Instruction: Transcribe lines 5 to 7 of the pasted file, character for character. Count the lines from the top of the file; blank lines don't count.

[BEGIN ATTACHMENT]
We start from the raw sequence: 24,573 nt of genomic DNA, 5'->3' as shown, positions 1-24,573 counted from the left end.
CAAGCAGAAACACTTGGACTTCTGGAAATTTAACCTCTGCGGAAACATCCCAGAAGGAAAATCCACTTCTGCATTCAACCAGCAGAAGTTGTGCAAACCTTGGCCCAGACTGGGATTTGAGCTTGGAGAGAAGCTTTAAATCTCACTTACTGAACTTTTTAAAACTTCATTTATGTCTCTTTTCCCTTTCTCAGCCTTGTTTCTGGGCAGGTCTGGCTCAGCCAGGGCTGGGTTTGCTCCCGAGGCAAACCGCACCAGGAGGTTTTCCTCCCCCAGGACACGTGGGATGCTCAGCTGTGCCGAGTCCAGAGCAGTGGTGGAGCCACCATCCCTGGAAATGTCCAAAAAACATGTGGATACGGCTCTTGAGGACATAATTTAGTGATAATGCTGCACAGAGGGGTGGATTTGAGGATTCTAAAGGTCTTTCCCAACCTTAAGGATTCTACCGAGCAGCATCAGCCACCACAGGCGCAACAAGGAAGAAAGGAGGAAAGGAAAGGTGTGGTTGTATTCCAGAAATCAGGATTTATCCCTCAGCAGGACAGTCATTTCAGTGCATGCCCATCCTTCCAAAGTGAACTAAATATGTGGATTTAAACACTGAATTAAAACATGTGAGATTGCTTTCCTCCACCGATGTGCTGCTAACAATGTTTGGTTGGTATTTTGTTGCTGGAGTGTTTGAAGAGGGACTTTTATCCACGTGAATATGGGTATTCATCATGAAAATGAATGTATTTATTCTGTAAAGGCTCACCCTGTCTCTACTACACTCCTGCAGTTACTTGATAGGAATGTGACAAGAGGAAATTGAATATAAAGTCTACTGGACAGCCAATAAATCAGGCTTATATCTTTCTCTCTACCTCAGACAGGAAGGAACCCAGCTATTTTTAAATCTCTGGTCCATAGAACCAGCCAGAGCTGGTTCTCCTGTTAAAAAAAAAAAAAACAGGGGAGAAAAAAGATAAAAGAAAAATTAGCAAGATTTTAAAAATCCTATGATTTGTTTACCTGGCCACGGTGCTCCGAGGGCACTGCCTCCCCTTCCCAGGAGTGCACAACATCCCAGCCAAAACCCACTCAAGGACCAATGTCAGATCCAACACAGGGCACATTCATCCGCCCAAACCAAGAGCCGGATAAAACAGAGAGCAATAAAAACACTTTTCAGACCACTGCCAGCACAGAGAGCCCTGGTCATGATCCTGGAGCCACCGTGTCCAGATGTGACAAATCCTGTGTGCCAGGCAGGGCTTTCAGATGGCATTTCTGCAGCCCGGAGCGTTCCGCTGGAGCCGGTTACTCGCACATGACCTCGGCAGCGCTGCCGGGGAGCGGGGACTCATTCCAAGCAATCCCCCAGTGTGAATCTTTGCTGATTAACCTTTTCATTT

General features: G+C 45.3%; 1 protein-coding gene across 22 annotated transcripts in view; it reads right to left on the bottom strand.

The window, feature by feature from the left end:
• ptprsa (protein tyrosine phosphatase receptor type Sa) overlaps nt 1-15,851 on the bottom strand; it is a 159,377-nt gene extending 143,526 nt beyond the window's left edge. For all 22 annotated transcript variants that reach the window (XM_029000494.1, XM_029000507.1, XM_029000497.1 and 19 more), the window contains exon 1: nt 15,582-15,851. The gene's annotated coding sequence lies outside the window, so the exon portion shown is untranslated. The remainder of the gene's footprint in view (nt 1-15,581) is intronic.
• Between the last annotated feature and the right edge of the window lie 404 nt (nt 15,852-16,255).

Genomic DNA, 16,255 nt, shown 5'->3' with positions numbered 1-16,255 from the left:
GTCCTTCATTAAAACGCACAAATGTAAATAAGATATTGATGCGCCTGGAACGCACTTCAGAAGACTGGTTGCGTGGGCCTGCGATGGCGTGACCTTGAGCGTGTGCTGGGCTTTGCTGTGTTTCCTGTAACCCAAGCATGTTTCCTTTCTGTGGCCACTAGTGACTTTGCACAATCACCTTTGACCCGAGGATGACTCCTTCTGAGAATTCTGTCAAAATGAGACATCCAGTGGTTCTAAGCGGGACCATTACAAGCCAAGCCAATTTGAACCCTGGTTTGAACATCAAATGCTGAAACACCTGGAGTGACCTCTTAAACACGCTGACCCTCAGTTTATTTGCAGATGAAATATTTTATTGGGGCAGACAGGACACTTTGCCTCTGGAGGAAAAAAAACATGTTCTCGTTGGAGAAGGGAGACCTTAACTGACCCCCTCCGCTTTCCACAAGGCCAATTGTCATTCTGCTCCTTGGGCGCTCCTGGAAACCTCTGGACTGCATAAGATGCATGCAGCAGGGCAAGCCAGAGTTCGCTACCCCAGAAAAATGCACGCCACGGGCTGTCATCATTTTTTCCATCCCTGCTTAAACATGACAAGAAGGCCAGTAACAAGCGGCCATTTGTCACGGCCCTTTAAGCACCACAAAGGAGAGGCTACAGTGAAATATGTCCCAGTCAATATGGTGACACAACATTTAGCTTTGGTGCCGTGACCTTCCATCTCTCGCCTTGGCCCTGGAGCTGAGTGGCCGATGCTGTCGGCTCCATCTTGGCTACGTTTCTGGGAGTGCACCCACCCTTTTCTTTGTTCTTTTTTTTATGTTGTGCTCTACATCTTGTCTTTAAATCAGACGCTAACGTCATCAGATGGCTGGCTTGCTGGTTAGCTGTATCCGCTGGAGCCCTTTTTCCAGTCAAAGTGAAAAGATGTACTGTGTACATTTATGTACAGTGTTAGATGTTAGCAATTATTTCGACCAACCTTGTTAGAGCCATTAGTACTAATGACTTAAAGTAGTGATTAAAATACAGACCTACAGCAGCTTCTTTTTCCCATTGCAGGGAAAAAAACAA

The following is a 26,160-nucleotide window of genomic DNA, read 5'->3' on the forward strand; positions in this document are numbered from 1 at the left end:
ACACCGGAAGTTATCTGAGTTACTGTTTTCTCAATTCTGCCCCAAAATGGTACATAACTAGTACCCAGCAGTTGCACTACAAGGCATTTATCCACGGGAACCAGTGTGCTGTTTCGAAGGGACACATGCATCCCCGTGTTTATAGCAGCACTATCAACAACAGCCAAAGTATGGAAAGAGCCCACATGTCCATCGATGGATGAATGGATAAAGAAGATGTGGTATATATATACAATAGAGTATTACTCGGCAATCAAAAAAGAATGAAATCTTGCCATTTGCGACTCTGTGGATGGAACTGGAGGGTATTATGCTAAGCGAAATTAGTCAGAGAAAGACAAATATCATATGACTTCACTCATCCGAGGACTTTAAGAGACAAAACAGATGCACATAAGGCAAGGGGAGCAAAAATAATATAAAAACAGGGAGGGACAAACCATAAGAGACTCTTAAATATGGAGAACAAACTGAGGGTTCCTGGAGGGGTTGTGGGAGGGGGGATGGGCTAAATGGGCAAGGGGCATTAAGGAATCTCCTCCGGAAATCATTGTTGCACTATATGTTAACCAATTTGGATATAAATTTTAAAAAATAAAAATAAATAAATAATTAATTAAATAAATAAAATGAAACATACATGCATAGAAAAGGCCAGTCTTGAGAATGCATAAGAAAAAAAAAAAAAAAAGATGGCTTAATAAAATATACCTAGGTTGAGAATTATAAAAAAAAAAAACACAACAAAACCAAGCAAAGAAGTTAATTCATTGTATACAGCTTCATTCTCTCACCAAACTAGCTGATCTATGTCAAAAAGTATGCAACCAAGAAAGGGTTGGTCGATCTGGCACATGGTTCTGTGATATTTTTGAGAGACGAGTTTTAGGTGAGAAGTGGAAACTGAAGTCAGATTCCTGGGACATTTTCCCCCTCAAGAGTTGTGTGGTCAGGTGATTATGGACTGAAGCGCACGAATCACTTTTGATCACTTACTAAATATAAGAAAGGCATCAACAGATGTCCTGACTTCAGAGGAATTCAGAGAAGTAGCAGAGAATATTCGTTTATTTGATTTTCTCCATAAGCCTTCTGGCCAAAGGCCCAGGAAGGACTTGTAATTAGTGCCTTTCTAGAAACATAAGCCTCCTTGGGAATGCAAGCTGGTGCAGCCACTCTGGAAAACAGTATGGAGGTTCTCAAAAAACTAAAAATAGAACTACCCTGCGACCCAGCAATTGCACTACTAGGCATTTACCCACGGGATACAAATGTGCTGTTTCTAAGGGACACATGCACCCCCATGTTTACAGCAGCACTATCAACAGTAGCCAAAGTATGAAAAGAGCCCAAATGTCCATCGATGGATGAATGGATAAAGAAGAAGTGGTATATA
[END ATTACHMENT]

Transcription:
• ptprsa (protein tyrosine phosphatase receptor type Sa) overlaps nt 1-15,851 on the bottom strand; it is a 159,377-nt gene extending 143,526 nt beyond the window's left edge. For all 22 annotated transcript variants that reach the window (XM_029000494.1, XM_029000507.1, XM_029000497.1 and 19 more), the window contains exon 1: nt 15,582-15,851. The gene's annotated coding sequence lies outside the window, so the exon portion shown is untranslated. The remainder of the gene's footprint in view (nt 1-15,581) is intronic.
• Between the last annotated feature and the right edge of the window lie 404 nt (nt 15,852-16,255).

Genomic DNA, 16,255 nt, shown 5'->3' with positions numbered 1-16,255 from the left: